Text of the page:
Furoshiki, el arte de envolver japonés / Furoshiki, the Japanese wrapping art

Si me seguís en Instagram habréis visto que la semana pasada estaba descubriendo entusiasmada el Furoshiki.

El Furoshiki es un pañuelo cuadrado que tradicionalmente en Japón se utiliza para envolver y transportar todo tipo de objetos, desde ropa y regalos hasta botellas de vidrio. Estos pañuelos pueden ser de seda, algodón o rayón. Siendo un arte antiguo que cayó en desuso hace tiempo, ahora se está promoviendo no sólo desde el ministerio de medio ambiente japonés sino en todo el mundo como una costumbre que ayuda a cuidar el medio ambiente ahorrando papel y bolsas de plástico.


Cada objeto que vayas a envolver tendrá un patron de anudado que seguir. Dejadme que hoy os muestre el más básico a través de un precioso post de Julep.

• Un caja cuadrada de unos 10cm
• Un pañuelo de tejido de unos 50 x 50 cm
• Tijeras


Primero colocamos la caja sobre la tela del revés. Tiramos de las esquinas opuestas de la tela alrededor de la caja y cortamos las esquinas, dejando suficiente material para reunirse en la parte superior de la caja. Podemos usar aquí un pedazo de cinta adhesiva doble para asegurar la tela aquí mientras hacemos el siguiente paso, es una ayuda.

Después doblamos la tela sobre los lados de la caja, como haríamos si fuera papel. Pellizcamos con el dedo índice y el pulgar donde vemos abajo, tensando el tejido alrededor de los lados de la caja. Sin dejar de tensar, cruzamos y giramos los picos uno alrededor del otro y remetemos cada extremo por debajo del nudo. Para que quede más limpio, podemos ocultar los extremos.


El resultado final es precioso y si combinamos distintos colores y estampados en los pañuelos puede quedarnos algo así:


separador idiomas post

If you follow me on Instagram you you saw last week my enthusiastic discovering of the Furoshiki.

Furoshiki is a square handkerchief traditionally used in Japan to wrap and transport all kinds of objects, from clothes and gifts to glass bottles. These handkerchiefs can be made in silk, cotton or rayon. Being an ancient art that has been in disuse for some time, it is now being promoted not only from the Japanese Ministry of Environment but also all over the world as an habit that helps to care for the environment by saving paper and plastic bags.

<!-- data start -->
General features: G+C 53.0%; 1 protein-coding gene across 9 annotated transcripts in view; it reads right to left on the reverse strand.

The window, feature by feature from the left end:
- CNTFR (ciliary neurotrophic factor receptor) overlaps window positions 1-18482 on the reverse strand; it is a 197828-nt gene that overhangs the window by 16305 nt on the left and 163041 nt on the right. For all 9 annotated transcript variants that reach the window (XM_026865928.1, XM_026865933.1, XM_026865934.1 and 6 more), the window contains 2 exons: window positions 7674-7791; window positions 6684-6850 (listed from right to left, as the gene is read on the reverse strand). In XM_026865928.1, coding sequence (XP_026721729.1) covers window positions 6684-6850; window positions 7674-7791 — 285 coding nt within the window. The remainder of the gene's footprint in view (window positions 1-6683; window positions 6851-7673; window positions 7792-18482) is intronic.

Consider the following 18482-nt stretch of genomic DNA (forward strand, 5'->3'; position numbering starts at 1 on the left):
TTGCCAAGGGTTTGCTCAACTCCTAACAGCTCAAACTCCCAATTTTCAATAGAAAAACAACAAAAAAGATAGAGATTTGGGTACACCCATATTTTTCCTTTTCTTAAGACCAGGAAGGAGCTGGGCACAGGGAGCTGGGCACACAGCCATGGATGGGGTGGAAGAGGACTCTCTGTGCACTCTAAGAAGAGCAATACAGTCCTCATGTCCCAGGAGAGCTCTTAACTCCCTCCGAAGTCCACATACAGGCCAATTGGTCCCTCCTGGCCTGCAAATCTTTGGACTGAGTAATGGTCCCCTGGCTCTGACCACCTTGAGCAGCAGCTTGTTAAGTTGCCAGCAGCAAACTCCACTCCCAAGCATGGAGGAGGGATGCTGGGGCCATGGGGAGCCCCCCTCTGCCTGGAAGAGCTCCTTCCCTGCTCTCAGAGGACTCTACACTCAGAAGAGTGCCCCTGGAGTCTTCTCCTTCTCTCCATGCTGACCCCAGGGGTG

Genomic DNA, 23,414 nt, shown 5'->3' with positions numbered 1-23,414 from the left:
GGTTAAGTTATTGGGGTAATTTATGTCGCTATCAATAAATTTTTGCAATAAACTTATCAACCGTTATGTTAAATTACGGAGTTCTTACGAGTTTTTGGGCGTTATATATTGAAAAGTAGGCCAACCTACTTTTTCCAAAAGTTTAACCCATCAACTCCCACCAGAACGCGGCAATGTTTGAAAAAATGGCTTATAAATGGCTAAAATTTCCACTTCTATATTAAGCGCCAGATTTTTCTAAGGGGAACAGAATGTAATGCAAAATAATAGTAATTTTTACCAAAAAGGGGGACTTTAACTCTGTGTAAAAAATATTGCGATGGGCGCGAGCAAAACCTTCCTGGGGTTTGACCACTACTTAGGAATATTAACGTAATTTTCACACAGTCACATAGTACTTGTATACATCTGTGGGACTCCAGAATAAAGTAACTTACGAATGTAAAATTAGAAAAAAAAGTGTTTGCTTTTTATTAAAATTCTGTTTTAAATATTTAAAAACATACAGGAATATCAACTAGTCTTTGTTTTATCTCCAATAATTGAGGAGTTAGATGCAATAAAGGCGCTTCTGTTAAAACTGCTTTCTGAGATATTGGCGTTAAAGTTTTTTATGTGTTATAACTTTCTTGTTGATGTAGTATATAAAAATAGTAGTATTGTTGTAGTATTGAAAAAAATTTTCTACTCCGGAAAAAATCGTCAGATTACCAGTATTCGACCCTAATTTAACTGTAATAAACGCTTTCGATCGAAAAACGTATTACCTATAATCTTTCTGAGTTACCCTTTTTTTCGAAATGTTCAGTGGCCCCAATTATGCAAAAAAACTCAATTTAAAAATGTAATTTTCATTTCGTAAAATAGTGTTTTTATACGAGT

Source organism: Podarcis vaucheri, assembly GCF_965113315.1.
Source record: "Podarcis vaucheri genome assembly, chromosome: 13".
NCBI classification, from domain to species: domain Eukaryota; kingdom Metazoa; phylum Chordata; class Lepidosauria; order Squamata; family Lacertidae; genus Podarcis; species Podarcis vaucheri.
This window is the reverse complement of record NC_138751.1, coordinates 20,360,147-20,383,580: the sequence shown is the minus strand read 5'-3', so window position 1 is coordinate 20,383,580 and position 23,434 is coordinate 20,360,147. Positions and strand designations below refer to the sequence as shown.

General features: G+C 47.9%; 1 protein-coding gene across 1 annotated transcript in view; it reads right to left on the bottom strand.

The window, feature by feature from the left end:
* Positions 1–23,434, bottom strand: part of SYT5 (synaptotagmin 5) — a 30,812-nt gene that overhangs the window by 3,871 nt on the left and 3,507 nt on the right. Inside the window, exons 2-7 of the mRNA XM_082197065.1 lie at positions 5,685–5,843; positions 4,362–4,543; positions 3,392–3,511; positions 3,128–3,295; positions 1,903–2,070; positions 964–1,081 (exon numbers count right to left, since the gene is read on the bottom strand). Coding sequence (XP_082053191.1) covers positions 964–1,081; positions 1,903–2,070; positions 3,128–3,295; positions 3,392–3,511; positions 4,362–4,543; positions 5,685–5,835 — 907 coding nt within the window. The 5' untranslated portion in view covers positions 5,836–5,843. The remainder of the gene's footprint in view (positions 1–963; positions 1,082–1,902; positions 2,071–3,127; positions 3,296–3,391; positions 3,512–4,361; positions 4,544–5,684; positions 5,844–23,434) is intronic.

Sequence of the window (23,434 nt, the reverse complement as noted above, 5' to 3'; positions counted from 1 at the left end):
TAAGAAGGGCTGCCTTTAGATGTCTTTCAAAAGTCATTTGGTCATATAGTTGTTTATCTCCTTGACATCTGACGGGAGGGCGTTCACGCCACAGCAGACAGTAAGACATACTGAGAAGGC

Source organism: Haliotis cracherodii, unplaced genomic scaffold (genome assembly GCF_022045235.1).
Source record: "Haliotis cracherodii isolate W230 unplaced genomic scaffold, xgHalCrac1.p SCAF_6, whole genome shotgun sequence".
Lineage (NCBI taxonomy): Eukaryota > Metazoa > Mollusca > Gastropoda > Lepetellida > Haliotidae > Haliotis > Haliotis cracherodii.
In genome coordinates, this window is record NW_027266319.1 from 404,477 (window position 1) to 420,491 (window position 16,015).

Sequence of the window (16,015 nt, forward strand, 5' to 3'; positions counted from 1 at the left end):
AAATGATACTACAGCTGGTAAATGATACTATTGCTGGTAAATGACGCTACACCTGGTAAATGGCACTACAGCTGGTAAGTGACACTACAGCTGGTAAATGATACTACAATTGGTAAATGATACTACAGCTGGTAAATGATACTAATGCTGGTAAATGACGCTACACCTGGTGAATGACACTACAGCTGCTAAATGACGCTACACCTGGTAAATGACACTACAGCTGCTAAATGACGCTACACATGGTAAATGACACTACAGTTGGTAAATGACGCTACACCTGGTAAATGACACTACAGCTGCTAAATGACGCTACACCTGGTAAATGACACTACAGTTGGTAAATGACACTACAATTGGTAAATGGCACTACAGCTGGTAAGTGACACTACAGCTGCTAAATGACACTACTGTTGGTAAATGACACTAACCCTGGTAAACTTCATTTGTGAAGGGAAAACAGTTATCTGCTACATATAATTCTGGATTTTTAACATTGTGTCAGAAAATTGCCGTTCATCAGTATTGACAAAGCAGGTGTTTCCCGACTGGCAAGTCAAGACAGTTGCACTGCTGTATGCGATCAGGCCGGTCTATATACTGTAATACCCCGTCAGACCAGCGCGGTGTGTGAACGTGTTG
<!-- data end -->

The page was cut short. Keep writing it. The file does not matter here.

Each object you are going to wrap will have a knot pattern to follow. Let me show you the most basic today through a beautiful Julep post.

We will need:
• 4″ square box
• A 20″ square from fabric 
• Scissors

Place the fabric face down with the box on top. Pull opposite corners of the fabric around the box and cut away corners, leaving just enough material to meet at the top of the box. You can use a piece of double stick tape to secure the fabric here, it can help you.

Fold fabric over the sides of the box, just as you would wrap a gift with paper. Pinch with index finger and thumb where shown, pulling fabric taut around the sides of the box.

Pinch still the fabric taut, while bringing the fabric “tail” up over the top of the box. Cross the tails around each other as shown, creating 90 degree angles. Tuck each tail under the knot once more as shown, and pull taut. For a tidy look, gently conceal the unfinished ends under the gathered fabric.

firma de mis post

Imagenes: julep


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